In some cases, increasing rarity of a species, such as caused by anthropogenic stressors, might sacrifice the ecological roles of such species. McConkey and Drake (2006) discovered this with pteropodid fruit bats (flying foxes) on islands of the South Pacific Ocean, where the bats' role in seed dispersal declined as the bats became scarcer. In such cases, a rare species that otherwise plays an important ecological role, such as dispersal of large seeds by fruit bats, may reach a threshold of "functional extinction" before it reaches numerical extinction.
Such ecological significance of rare or little-known species may not be evident except in changing systems or systems under stress. On this, Andrén et al. (1995, 141) wrote: "It is possible that the major importance of biodiversity for ecosystem processes is not apparent under relatively stable conditions, but that diversity is imperative for an ecosystem's response to stress or major environmental changes, such as climatic change, without any loss of ecosystem function. Perhaps rare species become important when conditions change."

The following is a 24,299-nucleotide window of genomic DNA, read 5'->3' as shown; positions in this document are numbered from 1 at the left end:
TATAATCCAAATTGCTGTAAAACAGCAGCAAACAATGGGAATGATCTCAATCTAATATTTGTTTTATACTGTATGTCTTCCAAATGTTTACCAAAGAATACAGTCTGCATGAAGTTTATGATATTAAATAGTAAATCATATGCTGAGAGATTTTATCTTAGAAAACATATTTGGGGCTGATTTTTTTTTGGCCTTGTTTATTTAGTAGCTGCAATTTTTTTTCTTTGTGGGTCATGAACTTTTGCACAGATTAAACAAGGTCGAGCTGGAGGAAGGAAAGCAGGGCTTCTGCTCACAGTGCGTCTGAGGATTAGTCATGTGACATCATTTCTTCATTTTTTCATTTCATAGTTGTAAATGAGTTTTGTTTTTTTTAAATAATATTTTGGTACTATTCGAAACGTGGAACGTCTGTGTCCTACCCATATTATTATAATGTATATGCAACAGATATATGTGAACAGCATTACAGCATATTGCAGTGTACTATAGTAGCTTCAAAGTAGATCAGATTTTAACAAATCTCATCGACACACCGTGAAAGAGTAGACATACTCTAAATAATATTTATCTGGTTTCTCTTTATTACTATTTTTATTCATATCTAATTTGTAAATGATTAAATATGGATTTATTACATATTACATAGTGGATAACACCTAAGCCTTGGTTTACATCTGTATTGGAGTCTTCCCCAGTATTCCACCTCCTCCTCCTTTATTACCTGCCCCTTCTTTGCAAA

One example is the rare polylepis tree (Polylepis weberbaueri) of family Rosaceae, which occurs at 2000 to 4500 m elevation in the Andes Mountains of South America, including in Ecuador. Much of the high-elevation woodlands of the altiplano plateau of Ecuador have been eliminated for agriculture, leaving only remnant pockets of this rare polylepis woodland. These pockets are now increasingly critical habitat for a variety of high-elevation birds, including giant conebill (Oreomanes fraseri), rufous antpitta (Gral-laria rufula), and red-rumped bush-tyrant (Cnemarchus erythropygius).
Rare or Little-known Species Can Have Evolutionary Significance
Over evolutionary time, species that are rare and that are closely tied to specific environments may become the basis for unexpected adaptive radiation when environmental conditions change. Regional climate changes likely spurred great speciation events in the Amazon (antbirds), coastal Australia (treecreepers), and central Africa (many primates, squirrels, and small carnivores). Also, rare founder populations on oceanic islands and continental habitat islands can become the basis for evolution of locally endemic taxa. For instance, the Hawaiian Islands contain local avian endemics, including subspecies such as the Hawaiian owl (Asio flammeus sandwichensis ), species such as the Hawaiian crow (Corvus hawaiiensis), genera such as the Hawaiian goose (Branta sandvicensis), and even subfamilies such as Drepanidinae (Hawaiian honeycreepers); the origins of such local endemics were likely rare immigrant founders.
Another reason why rare or little-known species may be of conservation interest pertains to extinction risk. All other things being equal, rare species are more apt to be lost from the regional or local species pool than are common species (Pimm et al. 1988; Johnson 1998).